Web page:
Sermon -Lectionary 27
May the words of my mouth and the meditations of our hearts be acceptable in your sight O Lord, our strength and our redeemer. Amen.
The text for today’s message is the second lesson (Philippians 3:4b-14). In it, Paul talks about several things that are important to people: pedigree, prestige, power, and possessions. We often use these as ways to define and identify ourselves.
Think for a minute. What is the first thing you say when anybody asks you who you are?
You probably give your name and then maybe tell them what your job title is. I usually do that right away. People generally want to know that they are talking to a minister. If I don’t tell them until later in the conversation, they start reviewing everything they have said, just to make sure none of it was inappropriate.
I am also proud to say I am a Lutheran minister. It has a certain amount of prestige. If I really want to impress people, I start talking about my education, and maybe mention that I studied both Greek and Hebrew in seminary. I don’t necessarily mention I only learned enough to look words up in a dictionary and that online Bibles do the translation for me.
How do you tell people who you are? What are some of the things you share? Do you mention your family? Who your parents are? Do you talk about how long you have lived around here? All of that is your pedigree.
What titles do you use when you talk about yourself? Do you use your job title? If you are a student, do you say what grade you are in? What school you go to? Those titles convey authority and a certain degree of prestige.
Maybe you use the title Mother or Father or Grandparent. Do you tell people about your children and their accomplishments? That is prestige, too.
We may not think we have much individual power in the usual understanding of the word, but one source of our power is our citizenship. Having a US passport certainly gives us power that many others don’t have.
Our ELCA global mission unit sends young adults to Palestine every year. One of their main purposes is to accompany Palestinians back and forth across the border so that they can attend school, go to work, and obtain medical care. These young missionaries use the power of their US passports to gain access that isn’t always granted to others.
Think about your possessions for a minute? What are your favorites? I am particularly fond of my electronic devices. At any given time I have an ipad in my bag and a cell phone in each pocket.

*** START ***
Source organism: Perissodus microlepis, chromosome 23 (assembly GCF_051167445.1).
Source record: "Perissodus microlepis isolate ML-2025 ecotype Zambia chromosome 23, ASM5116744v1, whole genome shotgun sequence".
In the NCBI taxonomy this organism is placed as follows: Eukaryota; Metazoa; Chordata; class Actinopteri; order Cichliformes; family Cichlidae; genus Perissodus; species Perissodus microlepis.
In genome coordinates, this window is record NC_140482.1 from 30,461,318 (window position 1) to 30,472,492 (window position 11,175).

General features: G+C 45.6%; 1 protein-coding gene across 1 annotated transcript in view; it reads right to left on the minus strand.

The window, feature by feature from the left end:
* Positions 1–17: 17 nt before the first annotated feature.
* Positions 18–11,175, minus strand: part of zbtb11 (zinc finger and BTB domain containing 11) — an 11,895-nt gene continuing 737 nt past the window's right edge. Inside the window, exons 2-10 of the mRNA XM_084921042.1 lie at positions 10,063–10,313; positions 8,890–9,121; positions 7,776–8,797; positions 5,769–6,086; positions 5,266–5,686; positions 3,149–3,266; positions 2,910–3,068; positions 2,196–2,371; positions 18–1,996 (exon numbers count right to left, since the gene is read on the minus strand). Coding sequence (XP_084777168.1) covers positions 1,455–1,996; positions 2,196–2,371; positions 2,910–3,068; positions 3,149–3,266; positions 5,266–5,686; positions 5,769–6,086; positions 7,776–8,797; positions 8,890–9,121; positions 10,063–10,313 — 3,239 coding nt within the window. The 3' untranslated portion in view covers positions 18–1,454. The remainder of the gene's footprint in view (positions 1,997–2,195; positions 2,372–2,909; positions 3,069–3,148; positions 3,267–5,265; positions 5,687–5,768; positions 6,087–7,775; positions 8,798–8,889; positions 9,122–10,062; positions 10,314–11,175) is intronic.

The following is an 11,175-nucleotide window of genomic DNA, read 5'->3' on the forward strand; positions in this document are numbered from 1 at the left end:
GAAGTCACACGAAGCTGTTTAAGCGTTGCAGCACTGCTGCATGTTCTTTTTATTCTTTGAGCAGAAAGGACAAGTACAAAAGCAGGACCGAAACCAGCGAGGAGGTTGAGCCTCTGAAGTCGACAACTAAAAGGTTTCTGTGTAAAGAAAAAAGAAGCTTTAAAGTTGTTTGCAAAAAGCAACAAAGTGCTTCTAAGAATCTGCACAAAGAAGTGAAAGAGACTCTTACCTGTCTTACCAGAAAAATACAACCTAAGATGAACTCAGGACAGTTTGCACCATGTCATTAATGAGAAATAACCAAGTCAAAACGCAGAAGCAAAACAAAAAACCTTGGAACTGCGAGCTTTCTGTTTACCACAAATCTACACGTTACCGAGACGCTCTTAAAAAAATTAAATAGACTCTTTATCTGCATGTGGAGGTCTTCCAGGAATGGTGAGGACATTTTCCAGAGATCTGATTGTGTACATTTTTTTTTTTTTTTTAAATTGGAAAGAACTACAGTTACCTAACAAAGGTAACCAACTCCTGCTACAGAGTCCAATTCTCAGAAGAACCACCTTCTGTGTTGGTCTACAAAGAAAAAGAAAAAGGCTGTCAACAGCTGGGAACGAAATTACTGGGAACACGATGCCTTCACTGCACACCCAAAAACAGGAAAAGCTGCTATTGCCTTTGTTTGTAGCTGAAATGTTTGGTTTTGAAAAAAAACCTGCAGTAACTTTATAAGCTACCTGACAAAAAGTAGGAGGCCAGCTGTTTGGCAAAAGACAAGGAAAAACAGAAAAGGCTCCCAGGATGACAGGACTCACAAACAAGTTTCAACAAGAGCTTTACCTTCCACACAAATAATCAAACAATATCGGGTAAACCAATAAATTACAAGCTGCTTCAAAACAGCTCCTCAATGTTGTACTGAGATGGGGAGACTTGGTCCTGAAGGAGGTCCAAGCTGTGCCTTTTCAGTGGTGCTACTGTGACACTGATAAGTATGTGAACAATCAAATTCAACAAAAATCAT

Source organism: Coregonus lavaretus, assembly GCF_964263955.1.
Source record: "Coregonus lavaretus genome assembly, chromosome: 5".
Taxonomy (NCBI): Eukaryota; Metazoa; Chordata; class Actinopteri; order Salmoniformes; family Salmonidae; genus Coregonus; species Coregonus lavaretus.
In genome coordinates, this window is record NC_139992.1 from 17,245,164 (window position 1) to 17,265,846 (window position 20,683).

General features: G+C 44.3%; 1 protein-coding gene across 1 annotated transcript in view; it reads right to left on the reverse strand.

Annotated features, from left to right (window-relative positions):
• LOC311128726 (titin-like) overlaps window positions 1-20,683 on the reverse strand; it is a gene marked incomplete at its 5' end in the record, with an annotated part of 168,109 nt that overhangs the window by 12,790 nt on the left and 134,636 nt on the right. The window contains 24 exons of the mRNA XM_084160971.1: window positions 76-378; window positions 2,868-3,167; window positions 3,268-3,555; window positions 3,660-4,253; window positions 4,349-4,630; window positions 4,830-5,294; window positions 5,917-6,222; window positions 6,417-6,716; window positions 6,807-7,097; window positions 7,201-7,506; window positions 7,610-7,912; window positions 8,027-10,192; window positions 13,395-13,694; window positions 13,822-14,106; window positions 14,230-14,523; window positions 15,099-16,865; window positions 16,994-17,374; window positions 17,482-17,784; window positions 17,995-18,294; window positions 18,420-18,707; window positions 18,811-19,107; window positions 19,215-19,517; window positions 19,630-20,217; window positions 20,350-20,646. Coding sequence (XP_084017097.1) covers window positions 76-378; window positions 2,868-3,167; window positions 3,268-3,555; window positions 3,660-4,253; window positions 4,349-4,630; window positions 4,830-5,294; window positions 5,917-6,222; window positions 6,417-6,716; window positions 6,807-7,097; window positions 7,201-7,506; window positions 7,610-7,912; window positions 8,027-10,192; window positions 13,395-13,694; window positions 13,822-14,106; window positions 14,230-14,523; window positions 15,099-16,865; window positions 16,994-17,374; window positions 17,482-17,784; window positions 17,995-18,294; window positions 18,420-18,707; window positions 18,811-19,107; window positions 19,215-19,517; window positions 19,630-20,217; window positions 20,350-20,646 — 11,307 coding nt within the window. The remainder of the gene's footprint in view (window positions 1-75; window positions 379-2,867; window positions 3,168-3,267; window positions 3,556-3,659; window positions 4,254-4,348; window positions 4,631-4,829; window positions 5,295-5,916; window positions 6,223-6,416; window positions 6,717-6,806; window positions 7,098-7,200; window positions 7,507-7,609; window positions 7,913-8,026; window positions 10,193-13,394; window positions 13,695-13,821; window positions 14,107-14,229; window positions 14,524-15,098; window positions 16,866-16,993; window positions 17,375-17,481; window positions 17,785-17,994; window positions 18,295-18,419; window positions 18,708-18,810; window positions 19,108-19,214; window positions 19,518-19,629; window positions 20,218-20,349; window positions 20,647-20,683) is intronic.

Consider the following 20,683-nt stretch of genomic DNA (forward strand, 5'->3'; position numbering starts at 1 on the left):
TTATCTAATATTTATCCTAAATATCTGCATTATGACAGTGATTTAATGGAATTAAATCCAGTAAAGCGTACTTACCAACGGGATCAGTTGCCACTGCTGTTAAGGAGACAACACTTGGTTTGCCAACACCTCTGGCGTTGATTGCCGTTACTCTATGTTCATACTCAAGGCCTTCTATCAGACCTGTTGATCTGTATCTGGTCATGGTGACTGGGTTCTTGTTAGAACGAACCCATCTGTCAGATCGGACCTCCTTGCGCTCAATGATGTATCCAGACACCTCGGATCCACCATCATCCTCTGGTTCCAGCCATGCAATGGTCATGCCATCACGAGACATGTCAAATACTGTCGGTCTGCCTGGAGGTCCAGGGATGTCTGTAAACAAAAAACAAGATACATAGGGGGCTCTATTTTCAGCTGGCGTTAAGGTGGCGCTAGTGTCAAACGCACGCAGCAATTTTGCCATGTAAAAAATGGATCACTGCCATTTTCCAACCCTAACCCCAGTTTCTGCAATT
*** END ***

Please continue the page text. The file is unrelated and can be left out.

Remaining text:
Maybe you have a nice car. Maybe you own some valuable collectibles. Maybe you have a favorite toy. Maybe you have jewelry or clothes that are the latest fashion. Maybe you just love your house. We all have possessions that are important to us.
In today’s lesson St Paul starts by sharing his pedigree. He was a Hebrew, a descendant of the tribe of Benjamin, and kept the law as a devout Pharisee.
He certainly had an impressive resume, too. He was a student of the most famous rabbi. He was able to read and write in both Hebrew and Greek. If anyone could brag about what a good religious observant Jew he was, it was Paul. Being a Pharisee was very prestigious in the Jewish community.
Paul’s titles and accomplishments gave him authority and power. He also often mentioned that he was a Roman citizen and used his citizenship to his advantage whenever he needed to.
What does Paul say about his pedigree, prestige, power, and possessions, though? He says he has lost all of them. He doesn’t care though. He says they were all rubbish! I don’t think I could say that very easily if I lost everything. I would be very sad.
But Paul says all these are nothing compared to the value of knowing Christ Jesus as Lord! He proclaims that righteousness doesn’t come from being a devout Pharisee and keeping God’s laws religiously. It doesn’t come from anything we have or anything we do. Righteousness comes only through faith in Christ.
This faith is God’s gift to us. Nothing, not pedigree, not prestige, not power, not possessions can give us faith, make us righteous, or save us. Sometimes we would like to believe that they could.
Pedigree does not guarantee faith though. Your parents can teach you, but you must believe for yourself. As Billy Graham once said, God does not have grandchildren, God only has children.
Prestige is only useful in human circles. The creator of the universe doesn’t care how many titles we have or how many initials I can put after my name. Prestige can’t save anyone.
And what is human power compared to the power of Almighty God, the ruler of the world? We certainly have no power to make ourselves righteous or save ourselves. We don’t even have the strength to believe in Jesus on our own. That ability is a gift of the Holy Spirit.
Possessions are useful for this earthly life only. We all know that we can’t take them with us. We can’t use them to buy salvation.
Yet, we still base our identity on our pedigree and our prestige and our power and our possessions. It isn’t that these are bad things. Like Paul, we can use them to further the reign of God. After all, these are good gifts that the Creator has given us. We just need to remember the giver. We can use our gifts wisely and well for the benefit of the world that God so loves – and not for selfish gain.
Paul reminds us that everything else we hold dear pales in comparison with the greatest gift – the gift of God’s son, Jesus Christ, who suffered and died on the cross for our salvation and rose from the dead so that we also might live.
So what do you say when anybody asks you who you are?
I am reminded of a song that I learned in Sunday School:
If anybody asks you who I am, who I am, who I am…
If anybody asks you who I am, tell them I’m a child of God.
If anybody asks you who you are, tell them you’re a child of God.